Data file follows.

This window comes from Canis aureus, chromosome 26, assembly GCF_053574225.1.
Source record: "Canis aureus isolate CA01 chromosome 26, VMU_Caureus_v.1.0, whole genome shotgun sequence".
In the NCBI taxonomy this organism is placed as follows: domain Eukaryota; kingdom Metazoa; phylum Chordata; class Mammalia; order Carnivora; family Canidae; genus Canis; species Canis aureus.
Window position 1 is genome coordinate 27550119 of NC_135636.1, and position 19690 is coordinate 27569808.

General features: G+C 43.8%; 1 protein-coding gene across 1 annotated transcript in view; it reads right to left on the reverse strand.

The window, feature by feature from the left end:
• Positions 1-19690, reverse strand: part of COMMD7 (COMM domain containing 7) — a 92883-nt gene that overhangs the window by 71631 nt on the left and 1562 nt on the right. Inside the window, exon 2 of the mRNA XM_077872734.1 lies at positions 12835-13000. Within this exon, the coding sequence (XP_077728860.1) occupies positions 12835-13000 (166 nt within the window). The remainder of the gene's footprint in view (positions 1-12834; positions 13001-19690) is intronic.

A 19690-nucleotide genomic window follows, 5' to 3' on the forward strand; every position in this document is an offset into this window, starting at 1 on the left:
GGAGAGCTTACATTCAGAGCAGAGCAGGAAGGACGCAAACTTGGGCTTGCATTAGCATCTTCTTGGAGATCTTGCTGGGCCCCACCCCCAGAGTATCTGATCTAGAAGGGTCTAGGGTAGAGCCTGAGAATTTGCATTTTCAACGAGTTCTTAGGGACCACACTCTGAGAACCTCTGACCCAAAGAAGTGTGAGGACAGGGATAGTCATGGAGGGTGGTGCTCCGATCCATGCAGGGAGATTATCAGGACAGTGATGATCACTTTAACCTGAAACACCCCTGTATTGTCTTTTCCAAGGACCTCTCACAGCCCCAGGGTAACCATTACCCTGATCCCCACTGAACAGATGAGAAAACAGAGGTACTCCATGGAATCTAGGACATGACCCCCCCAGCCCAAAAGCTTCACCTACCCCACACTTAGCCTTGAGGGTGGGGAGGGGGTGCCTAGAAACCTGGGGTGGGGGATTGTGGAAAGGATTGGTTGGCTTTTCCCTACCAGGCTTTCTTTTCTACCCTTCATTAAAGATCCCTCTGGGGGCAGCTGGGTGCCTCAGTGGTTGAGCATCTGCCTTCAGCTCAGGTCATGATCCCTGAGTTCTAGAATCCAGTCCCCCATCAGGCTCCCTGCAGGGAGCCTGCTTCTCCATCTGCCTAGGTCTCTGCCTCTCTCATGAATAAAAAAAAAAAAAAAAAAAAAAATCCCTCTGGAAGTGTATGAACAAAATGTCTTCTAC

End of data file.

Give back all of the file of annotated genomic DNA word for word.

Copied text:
This window comes from Canis aureus, chromosome 26, assembly GCF_053574225.1.
Source record: "Canis aureus isolate CA01 chromosome 26, VMU_Caureus_v.1.0, whole genome shotgun sequence".
In the NCBI taxonomy this organism is placed as follows: domain Eukaryota; kingdom Metazoa; phylum Chordata; class Mammalia; order Carnivora; family Canidae; genus Canis; species Canis aureus.
Window position 1 is genome coordinate 27550119 of NC_135636.1, and position 19690 is coordinate 27569808.

General features: G+C 43.8%; 1 protein-coding gene across 1 annotated transcript in view; it reads right to left on the reverse strand.

The window, feature by feature from the left end:
• Positions 1-19690, reverse strand: part of COMMD7 (COMM domain containing 7) — a 92883-nt gene that overhangs the window by 71631 nt on the left and 1562 nt on the right. Inside the window, exon 2 of the mRNA XM_077872734.1 lies at positions 12835-13000. Within this exon, the coding sequence (XP_077728860.1) occupies positions 12835-13000 (166 nt within the window). The remainder of the gene's footprint in view (positions 1-12834; positions 13001-19690) is intronic.

A 19690-nucleotide genomic window follows, 5' to 3' on the forward strand; every position in this document is an offset into this window, starting at 1 on the left:
GGAGAGCTTACATTCAGAGCAGAGCAGGAAGGACGCAAACTTGGGCTTGCATTAGCATCTTCTTGGAGATCTTGCTGGGCCCCACCCCCAGAGTATCTGATCTAGAAGGGTCTAGGGTAGAGCCTGAGAATTTGCATTTTCAACGAGTTCTTAGGGACCACACTCTGAGAACCTCTGACCCAAAGAAGTGTGAGGACAGGGATAGTCATGGAGGGTGGTGCTCCGATCCATGCAGGGAGATTATCAGGACAGTGATGATCACTTTAACCTGAAACACCCCTGTATTGTCTTTTCCAAGGACCTCTCACAGCCCCAGGGTAACCATTACCCTGATCCCCACTGAACAGATGAGAAAACAGAGGTACTCCATGGAATCTAGGACATGACCCCCCCAGCCCAAAAGCTTCACCTACCCCACACTTAGCCTTGAGGGTGGGGAGGGGGTGCCTAGAAACCTGGGGTGGGGGATTGTGGAAAGGATTGGTTGGCTTTTCCCTACCAGGCTTTCTTTTCTACCCTTCATTAAAGATCCCTCTGGGGGCAGCTGGGTGCCTCAGTGGTTGAGCATCTGCCTTCAGCTCAGGTCATGATCCCTGAGTTCTAGAATCCAGTCCCCCATCAGGCTCCCTGCAGGGAGCCTGCTTCTCCATCTGCCTAGGTCTCTGCCTCTCTCATGAATAAAAAAAAAAAAAAAAAAAAAAATCCCTCTGGAAGTGTATGAACAAAATGTCTTCTAC